Skip to main content


The habit of drinking fruit juice has been developed for many centuries in the mankind, both for the sensory aspects of the beverage, as for the association to healthiness. It is illustrated in the first part of this publishing, with the evidence of studies about juice color and odor, in the Pliny the Elder’s work, and in the legal requirement for including citric juice in the basic feeding of the English cargo ships. However, the technology to preserve the flavor and nutritional content in large-scale production only took place more recently, in the middle of the 20th century, from the advances in food science and technology.

Fruit juice extraction is a millennial process. There is evidence of grape juice extraction by the year 8.000 B.C., probably to make wine.

Since its origin, juice has been consumed as a tasteful meal accompaniment. Due to its sensory attributes, several studies have been made, such as Pliny the Elder’s work, elaborated in Rome, 77 A.D., which evaluated the color and odor of several types of fruit, such as pear, blackberry, black grape, white grape, plum, apple and peach.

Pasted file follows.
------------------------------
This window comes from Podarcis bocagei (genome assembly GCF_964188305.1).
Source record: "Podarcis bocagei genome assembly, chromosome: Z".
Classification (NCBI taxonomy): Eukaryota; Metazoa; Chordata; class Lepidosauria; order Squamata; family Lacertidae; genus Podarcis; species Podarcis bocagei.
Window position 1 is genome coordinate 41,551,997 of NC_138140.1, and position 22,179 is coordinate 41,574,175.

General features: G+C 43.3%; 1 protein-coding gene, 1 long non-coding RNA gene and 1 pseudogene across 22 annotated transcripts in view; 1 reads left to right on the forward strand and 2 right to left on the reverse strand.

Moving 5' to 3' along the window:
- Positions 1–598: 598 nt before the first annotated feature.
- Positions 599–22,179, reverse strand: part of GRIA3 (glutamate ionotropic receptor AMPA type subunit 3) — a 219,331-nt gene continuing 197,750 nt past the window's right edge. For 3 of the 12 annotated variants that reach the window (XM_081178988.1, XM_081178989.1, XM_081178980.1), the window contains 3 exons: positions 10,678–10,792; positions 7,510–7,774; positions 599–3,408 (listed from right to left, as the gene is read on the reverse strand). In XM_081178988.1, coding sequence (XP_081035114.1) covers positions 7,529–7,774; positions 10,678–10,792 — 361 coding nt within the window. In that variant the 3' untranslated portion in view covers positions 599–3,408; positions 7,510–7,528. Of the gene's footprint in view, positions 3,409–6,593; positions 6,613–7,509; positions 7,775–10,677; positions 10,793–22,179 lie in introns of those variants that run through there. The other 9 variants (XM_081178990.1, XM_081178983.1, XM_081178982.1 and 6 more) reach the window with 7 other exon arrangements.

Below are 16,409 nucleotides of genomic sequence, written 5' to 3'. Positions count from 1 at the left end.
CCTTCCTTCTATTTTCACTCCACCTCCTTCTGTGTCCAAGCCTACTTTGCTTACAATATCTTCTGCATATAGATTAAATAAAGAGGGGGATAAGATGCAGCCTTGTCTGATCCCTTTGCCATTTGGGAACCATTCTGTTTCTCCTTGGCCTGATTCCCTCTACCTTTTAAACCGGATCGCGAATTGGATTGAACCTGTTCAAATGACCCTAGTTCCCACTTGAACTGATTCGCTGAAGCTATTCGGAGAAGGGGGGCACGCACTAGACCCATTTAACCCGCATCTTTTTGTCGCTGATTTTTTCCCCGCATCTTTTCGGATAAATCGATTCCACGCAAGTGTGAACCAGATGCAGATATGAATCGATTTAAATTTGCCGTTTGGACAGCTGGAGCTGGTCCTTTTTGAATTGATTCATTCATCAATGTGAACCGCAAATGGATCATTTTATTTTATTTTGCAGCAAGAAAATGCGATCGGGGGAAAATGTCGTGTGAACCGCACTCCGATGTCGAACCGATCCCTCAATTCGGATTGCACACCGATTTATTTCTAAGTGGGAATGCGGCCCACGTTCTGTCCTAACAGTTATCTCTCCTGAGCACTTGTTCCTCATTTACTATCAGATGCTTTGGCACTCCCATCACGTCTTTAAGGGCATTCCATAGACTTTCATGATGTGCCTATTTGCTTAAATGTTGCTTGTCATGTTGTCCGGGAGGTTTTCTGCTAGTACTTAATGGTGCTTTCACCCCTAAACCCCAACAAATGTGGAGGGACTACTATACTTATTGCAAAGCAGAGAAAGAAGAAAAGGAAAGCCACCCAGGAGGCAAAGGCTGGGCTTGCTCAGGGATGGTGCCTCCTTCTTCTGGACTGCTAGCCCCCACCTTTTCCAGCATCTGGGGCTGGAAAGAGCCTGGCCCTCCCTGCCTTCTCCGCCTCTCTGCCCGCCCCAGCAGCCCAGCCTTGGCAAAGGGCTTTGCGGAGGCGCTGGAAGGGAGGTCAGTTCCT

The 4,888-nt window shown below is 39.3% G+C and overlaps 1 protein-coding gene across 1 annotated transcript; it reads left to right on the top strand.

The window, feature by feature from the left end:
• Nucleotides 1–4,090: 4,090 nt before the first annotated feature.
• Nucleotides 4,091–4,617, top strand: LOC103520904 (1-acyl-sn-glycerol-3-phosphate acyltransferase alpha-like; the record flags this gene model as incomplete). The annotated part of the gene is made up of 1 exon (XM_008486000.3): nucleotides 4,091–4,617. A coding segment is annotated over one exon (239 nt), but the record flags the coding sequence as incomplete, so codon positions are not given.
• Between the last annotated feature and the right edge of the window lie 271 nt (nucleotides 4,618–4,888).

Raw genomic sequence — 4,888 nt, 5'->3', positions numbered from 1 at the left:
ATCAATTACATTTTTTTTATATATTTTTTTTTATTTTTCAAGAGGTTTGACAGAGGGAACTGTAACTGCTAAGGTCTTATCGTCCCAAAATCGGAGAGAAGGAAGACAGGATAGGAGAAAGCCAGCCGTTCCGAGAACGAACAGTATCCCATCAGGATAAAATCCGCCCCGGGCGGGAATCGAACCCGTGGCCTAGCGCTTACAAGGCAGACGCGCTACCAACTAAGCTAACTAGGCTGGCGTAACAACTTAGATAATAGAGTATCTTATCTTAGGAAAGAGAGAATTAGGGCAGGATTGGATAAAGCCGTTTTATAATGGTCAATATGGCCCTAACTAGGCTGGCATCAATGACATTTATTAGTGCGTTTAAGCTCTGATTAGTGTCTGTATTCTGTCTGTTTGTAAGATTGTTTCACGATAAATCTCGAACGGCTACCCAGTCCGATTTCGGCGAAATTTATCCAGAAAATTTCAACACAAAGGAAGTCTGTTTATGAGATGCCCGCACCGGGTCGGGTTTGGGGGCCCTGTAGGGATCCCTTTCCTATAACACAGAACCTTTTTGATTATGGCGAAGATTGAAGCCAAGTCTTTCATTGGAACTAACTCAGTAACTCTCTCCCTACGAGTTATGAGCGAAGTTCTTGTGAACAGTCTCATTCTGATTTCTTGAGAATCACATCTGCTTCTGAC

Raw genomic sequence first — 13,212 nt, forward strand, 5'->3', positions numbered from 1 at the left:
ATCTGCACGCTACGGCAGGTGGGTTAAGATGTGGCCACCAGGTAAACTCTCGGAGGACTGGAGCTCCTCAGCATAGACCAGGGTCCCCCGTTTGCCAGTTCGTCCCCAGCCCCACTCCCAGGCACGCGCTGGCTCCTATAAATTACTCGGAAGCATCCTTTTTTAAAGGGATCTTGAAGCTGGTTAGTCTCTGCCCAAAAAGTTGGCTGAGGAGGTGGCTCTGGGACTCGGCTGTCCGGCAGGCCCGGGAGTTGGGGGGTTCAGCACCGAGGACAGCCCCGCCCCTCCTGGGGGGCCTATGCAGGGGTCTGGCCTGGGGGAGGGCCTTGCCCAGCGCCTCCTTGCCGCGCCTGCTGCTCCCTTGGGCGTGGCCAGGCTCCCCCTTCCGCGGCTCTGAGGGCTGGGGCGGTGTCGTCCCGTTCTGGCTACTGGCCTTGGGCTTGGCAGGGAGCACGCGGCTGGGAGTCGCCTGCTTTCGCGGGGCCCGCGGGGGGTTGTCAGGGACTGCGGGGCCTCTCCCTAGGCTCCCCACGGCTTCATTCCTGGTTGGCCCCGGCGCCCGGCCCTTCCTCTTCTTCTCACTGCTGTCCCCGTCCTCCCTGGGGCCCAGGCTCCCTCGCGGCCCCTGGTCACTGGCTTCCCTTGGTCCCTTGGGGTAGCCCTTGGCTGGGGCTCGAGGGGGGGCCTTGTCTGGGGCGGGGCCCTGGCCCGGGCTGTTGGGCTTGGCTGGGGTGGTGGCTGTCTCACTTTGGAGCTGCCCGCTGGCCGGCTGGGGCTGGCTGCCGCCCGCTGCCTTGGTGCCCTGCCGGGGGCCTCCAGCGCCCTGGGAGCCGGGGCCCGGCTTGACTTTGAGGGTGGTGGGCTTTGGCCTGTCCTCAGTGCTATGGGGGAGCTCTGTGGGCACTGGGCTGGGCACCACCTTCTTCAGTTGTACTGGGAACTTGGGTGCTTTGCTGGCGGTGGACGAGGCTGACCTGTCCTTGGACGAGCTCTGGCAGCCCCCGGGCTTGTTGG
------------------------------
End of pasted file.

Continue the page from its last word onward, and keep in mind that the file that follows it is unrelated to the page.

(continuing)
The fruit juice industrial production is more recent in the mankind history, and its evolution for consumption as beverages in packages had always been associated and dependent on the development of food science and technology. The pasteurization process, important to prevent deterioration by microorganisms and enzymes, patented in 1865, it enabled the production of grape fruit bottled by Thomas B. Welch, em 1869.

Associated to the pleasure of drinking fruit juice, whether at meals or not, the recognition of the benefits to the health was a determining factor to the promotion of these beverages in the human feeding, making them a product of great commercial value. The nutritional value was one of the foundations for the lemonade and orange juice marketing in Europe of XVI to XVIII centuries. At the same time, the institutional market was developed, as demonstrated in the Merchant Transport Law of 1867, requiring that British ships to take citric fruit juice inside to prevent diseases.

UHT (Ultra High Temperature) technology for pasteurization, existing since 1957, started being used in Brazil in the 70s, allowing packing the beverage in long life package. In 1970, Ital installed their first pilot plant for processing concentrated juice in Brazil and later on they developed a technology for processing and packaging pasteurized orange juice (NFC – not from concentrate), in partnership with the company Tetra Pak.

Learn about the complete study on Industrialized Juice!